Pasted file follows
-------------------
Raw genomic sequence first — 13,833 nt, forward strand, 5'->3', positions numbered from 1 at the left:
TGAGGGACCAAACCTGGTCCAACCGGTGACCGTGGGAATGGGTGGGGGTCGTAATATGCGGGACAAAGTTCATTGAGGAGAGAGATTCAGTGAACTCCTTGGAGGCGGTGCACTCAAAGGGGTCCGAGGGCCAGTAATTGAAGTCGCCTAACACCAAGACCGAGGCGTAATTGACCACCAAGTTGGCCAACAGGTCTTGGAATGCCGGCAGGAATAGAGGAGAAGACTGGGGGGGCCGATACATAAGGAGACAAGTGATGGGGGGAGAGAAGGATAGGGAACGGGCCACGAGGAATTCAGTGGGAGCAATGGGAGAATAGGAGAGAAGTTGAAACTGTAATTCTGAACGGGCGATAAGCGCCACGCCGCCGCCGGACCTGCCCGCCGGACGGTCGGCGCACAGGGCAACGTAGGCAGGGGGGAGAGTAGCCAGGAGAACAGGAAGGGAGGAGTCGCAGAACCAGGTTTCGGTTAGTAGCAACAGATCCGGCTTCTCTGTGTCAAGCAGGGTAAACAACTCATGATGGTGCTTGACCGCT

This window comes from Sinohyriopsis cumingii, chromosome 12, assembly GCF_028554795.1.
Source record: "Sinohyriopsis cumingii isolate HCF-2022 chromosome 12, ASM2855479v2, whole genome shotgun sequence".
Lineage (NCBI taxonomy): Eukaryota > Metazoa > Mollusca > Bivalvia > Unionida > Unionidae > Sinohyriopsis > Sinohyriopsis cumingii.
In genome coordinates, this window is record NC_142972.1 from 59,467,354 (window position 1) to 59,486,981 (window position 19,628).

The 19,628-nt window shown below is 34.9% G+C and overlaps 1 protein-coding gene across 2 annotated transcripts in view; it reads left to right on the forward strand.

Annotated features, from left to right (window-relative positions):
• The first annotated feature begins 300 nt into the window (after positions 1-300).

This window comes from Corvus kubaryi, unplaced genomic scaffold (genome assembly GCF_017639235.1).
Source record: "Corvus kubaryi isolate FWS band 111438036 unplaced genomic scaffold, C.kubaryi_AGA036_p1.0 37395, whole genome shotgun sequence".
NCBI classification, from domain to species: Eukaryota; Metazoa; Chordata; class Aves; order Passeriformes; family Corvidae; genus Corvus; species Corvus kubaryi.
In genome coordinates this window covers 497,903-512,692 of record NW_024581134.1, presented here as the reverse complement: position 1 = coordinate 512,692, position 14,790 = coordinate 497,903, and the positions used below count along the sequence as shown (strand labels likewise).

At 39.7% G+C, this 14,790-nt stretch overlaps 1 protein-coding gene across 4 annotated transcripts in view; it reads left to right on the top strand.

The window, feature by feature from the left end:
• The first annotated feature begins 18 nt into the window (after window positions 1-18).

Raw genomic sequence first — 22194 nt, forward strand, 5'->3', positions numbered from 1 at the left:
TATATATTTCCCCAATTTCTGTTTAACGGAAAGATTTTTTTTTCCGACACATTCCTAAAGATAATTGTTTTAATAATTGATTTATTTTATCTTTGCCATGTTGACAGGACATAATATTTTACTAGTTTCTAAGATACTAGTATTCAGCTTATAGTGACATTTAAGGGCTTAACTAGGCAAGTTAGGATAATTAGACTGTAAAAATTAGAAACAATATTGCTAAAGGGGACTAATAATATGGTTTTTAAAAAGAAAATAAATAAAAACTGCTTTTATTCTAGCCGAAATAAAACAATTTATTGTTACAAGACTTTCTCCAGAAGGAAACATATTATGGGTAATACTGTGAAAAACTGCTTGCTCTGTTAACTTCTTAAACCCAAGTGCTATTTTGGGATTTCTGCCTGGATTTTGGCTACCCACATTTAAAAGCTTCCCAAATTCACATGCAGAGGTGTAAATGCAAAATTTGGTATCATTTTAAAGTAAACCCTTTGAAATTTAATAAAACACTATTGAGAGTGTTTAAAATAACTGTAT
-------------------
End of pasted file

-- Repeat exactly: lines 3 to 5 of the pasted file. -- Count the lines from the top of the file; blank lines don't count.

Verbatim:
This window comes from Sinohyriopsis cumingii, chromosome 12, assembly GCF_028554795.1.
Source record: "Sinohyriopsis cumingii isolate HCF-2022 chromosome 12, ASM2855479v2, whole genome shotgun sequence".
Lineage (NCBI taxonomy): Eukaryota > Metazoa > Mollusca > Bivalvia > Unionida > Unionidae > Sinohyriopsis > Sinohyriopsis cumingii.